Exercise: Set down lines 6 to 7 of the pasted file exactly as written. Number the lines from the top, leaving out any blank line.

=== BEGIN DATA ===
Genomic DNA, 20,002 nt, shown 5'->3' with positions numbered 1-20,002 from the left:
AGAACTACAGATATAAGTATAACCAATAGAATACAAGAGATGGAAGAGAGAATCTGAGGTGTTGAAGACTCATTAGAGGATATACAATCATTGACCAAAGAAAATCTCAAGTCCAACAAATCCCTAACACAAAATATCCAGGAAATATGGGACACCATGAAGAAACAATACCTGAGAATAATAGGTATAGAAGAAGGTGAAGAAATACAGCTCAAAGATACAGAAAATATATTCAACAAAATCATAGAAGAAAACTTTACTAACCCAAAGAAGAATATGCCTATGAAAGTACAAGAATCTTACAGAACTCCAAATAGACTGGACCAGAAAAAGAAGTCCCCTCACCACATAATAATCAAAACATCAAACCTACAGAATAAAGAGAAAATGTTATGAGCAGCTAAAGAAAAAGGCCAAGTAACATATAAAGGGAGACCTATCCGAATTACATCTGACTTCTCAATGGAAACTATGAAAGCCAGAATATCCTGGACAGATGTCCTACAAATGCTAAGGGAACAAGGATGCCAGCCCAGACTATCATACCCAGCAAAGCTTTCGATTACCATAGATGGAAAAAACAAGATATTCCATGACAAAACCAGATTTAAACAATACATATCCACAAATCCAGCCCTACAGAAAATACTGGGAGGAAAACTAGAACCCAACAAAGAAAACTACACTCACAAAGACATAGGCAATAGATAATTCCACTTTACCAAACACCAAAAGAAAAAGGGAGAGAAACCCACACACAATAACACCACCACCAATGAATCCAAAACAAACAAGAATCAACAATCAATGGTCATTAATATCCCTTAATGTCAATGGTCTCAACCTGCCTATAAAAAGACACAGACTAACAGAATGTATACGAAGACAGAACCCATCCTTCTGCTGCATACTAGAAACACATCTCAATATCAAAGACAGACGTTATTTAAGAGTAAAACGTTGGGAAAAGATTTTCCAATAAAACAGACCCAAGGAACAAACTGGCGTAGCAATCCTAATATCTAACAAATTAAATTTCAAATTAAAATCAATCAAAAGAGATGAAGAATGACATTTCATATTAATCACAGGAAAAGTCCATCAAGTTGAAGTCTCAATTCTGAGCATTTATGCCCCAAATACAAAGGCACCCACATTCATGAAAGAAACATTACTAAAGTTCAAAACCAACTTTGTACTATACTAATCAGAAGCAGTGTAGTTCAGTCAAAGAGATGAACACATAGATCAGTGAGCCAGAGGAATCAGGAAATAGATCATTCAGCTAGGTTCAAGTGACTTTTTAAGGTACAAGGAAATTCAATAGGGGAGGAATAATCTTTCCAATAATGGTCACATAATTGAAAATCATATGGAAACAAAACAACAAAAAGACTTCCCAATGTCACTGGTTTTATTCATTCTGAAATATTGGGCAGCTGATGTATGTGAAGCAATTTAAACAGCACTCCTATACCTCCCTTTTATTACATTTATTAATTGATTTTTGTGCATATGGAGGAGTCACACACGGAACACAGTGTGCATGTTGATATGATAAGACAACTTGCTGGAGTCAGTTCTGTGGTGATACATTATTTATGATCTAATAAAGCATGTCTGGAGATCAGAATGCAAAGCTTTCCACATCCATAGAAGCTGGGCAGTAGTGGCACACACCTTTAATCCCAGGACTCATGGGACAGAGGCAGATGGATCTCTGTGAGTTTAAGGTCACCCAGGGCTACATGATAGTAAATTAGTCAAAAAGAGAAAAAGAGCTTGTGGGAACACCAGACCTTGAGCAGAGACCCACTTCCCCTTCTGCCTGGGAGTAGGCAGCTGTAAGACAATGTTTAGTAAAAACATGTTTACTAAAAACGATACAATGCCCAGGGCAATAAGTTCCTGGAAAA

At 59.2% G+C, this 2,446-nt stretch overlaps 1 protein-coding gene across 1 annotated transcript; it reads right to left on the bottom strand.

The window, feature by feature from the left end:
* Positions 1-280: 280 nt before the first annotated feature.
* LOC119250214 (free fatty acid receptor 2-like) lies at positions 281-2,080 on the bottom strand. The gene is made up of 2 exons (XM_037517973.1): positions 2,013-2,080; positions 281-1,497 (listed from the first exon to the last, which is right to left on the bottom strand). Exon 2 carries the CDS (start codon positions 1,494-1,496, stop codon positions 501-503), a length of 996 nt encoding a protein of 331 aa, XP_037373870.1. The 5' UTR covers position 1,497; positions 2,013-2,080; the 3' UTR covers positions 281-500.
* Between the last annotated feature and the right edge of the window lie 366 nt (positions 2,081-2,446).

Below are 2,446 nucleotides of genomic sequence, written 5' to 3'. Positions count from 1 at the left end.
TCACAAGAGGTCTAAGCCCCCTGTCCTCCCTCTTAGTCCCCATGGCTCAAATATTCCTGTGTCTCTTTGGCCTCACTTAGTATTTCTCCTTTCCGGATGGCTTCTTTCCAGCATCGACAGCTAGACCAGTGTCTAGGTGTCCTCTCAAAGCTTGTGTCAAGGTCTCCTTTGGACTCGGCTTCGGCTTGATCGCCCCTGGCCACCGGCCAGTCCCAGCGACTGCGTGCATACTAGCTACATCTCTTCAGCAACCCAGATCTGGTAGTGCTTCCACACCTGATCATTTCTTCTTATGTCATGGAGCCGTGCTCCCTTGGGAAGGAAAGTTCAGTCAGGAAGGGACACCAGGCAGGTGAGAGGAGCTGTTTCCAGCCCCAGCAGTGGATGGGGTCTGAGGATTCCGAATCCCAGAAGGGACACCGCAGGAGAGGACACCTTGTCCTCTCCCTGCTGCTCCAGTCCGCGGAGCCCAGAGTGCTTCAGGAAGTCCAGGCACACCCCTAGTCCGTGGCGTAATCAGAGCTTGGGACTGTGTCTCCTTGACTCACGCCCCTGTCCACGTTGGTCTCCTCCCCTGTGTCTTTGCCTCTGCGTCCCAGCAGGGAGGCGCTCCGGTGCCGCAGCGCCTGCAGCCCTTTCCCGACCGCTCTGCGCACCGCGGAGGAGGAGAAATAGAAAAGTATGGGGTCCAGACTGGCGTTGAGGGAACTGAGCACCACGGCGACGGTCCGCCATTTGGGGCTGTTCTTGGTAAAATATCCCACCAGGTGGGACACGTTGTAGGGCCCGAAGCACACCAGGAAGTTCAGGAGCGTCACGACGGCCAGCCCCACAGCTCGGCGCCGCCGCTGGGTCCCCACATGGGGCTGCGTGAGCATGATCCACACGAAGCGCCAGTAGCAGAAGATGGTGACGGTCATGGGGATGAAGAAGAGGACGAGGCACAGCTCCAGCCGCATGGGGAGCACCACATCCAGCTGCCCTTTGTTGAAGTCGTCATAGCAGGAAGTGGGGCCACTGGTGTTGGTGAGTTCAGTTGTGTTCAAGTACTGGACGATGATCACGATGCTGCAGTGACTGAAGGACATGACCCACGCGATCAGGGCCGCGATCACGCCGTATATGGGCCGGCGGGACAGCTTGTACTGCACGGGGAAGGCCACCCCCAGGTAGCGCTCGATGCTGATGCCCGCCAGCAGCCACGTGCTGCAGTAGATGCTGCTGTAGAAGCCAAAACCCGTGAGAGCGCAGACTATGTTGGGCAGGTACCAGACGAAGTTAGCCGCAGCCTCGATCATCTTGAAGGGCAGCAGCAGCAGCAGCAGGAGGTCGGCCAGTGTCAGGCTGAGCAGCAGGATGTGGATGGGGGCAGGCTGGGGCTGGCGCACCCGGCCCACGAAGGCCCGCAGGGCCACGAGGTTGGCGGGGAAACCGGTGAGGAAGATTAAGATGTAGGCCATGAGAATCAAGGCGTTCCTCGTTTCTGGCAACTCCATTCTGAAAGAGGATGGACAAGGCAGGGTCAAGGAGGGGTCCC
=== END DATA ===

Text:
* LOC119250214 (free fatty acid receptor 2-like) lies at positions 281-2,080 on the bottom strand. The gene is made up of 2 exons (XM_037517973.1): positions 2,013-2,080; positions 281-1,497 (listed from the first exon to the last, which is right to left on the bottom strand). Exon 2 carries the CDS (start codon positions 1,494-1,496, stop codon positions 501-503), a length of 996 nt encoding a protein of 331 aa, XP_037373870.1. The 5' UTR covers position 1,497; positions 2,013-2,080; the 3' UTR covers positions 281-500.
* Between the last annotated feature and the right edge of the window lie 366 nt (positions 2,081-2,446).